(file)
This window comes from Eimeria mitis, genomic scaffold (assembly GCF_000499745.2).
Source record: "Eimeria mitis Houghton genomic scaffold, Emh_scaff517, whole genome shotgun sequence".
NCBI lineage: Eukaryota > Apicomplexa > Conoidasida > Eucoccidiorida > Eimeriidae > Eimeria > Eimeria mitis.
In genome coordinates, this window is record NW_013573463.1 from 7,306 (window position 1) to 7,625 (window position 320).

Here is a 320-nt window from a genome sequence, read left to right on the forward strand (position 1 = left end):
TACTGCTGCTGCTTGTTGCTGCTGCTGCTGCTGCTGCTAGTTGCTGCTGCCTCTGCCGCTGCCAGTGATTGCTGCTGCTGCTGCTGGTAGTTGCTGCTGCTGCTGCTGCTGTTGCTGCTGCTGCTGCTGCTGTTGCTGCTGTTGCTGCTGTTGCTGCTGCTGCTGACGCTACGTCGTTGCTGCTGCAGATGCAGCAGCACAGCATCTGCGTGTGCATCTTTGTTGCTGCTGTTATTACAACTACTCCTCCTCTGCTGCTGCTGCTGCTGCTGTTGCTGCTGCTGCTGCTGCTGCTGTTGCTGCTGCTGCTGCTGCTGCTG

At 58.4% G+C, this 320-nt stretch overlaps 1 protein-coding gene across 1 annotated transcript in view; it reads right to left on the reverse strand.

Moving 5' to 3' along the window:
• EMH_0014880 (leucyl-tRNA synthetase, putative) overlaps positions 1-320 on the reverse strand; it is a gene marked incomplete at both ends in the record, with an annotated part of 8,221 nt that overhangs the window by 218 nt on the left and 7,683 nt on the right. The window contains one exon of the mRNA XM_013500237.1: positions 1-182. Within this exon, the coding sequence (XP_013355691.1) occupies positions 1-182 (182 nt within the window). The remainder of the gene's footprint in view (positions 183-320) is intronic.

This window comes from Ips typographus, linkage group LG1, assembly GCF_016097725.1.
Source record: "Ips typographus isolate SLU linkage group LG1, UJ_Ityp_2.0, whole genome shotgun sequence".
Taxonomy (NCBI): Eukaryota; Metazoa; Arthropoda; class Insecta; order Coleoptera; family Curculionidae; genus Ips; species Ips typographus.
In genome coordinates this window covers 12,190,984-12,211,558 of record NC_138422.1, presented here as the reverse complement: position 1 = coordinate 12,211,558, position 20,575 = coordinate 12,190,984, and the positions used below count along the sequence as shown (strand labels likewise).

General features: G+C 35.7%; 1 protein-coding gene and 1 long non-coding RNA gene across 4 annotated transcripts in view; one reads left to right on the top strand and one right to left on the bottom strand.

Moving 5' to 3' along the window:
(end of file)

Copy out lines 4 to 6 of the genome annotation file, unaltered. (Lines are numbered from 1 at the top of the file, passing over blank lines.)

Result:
In genome coordinates, this window is record NW_013573463.1 from 7,306 (window position 1) to 7,625 (window position 320).

Here is a 320-nt window from a genome sequence, read left to right on the forward strand (position 1 = left end):
TACTGCTGCTGCTTGTTGCTGCTGCTGCTGCTGCTGCTAGTTGCTGCTGCCTCTGCCGCTGCCAGTGATTGCTGCTGCTGCTGCTGGTAGTTGCTGCTGCTGCTGCTGCTGTTGCTGCTGCTGCTGCTGCTGTTGCTGCTGTTGCTGCTGTTGCTGCTGCTGCTGACGCTACGTCGTTGCTGCTGCAGATGCAGCAGCACAGCATCTGCGTGTGCATCTTTGTTGCTGCTGTTATTACAACTACTCCTCCTCTGCTGCTGCTGCTGCTGCTGTTGCTGCTGCTGCTGCTGCTGCTGTTGCTGCTGCTGCTGCTGCTGCTG